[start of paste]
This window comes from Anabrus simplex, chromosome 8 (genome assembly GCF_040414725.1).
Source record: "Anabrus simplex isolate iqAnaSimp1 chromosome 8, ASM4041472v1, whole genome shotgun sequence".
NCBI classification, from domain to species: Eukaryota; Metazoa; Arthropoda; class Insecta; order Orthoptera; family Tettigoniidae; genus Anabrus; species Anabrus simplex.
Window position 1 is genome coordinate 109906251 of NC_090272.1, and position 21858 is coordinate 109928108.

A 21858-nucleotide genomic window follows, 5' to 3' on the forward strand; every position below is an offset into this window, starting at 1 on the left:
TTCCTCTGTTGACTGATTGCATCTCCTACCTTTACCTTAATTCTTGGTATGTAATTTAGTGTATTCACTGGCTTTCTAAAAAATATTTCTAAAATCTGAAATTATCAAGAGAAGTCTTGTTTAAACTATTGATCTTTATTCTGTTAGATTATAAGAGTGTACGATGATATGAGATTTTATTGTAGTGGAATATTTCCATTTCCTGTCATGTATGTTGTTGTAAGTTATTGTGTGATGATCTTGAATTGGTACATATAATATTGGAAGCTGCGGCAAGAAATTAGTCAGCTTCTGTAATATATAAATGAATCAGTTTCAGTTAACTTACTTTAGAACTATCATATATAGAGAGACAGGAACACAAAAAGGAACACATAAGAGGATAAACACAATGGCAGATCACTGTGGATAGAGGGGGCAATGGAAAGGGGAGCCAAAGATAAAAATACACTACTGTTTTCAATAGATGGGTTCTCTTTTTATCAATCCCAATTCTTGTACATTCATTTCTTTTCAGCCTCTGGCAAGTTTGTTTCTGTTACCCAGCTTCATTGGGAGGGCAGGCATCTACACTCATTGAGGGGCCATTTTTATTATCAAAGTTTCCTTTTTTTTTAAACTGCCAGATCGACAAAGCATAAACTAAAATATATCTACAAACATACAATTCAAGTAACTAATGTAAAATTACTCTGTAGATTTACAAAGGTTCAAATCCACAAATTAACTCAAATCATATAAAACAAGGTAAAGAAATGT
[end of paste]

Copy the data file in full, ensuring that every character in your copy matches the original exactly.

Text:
This window comes from Anabrus simplex, chromosome 8 (genome assembly GCF_040414725.1).
Source record: "Anabrus simplex isolate iqAnaSimp1 chromosome 8, ASM4041472v1, whole genome shotgun sequence".
NCBI classification, from domain to species: Eukaryota; Metazoa; Arthropoda; class Insecta; order Orthoptera; family Tettigoniidae; genus Anabrus; species Anabrus simplex.
Window position 1 is genome coordinate 109906251 of NC_090272.1, and position 21858 is coordinate 109928108.

A 21858-nucleotide genomic window follows, 5' to 3' on the forward strand; every position below is an offset into this window, starting at 1 on the left:
TTCCTCTGTTGACTGATTGCATCTCCTACCTTTACCTTAATTCTTGGTATGTAATTTAGTGTATTCACTGGCTTTCTAAAAAATATTTCTAAAATCTGAAATTATCAAGAGAAGTCTTGTTTAAACTATTGATCTTTATTCTGTTAGATTATAAGAGTGTACGATGATATGAGATTTTATTGTAGTGGAATATTTCCATTTCCTGTCATGTATGTTGTTGTAAGTTATTGTGTGATGATCTTGAATTGGTACATATAATATTGGAAGCTGCGGCAAGAAATTAGTCAGCTTCTGTAATATATAAATGAATCAGTTTCAGTTAACTTACTTTAGAACTATCATATATAGAGAGACAGGAACACAAAAAGGAACACATAAGAGGATAAACACAATGGCAGATCACTGTGGATAGAGGGGGCAATGGAAAGGGGAGCCAAAGATAAAAATACACTACTGTTTTCAATAGATGGGTTCTCTTTTTATCAATCCCAATTCTTGTACATTCATTTCTTTTCAGCCTCTGGCAAGTTTGTTTCTGTTACCCAGCTTCATTGGGAGGGCAGGCATCTACACTCATTGAGGGGCCATTTTTATTATCAAAGTTTCCTTTTTTTTTAAACTGCCAGATCGACAAAGCATAAACTAAAATATATCTACAAACATACAATTCAAGTAACTAATGTAAAATTACTCTGTAGATTTACAAAGGTTCAAATCCACAAATTAACTCAAATCATATAAAACAAGGTAAAGAAATGT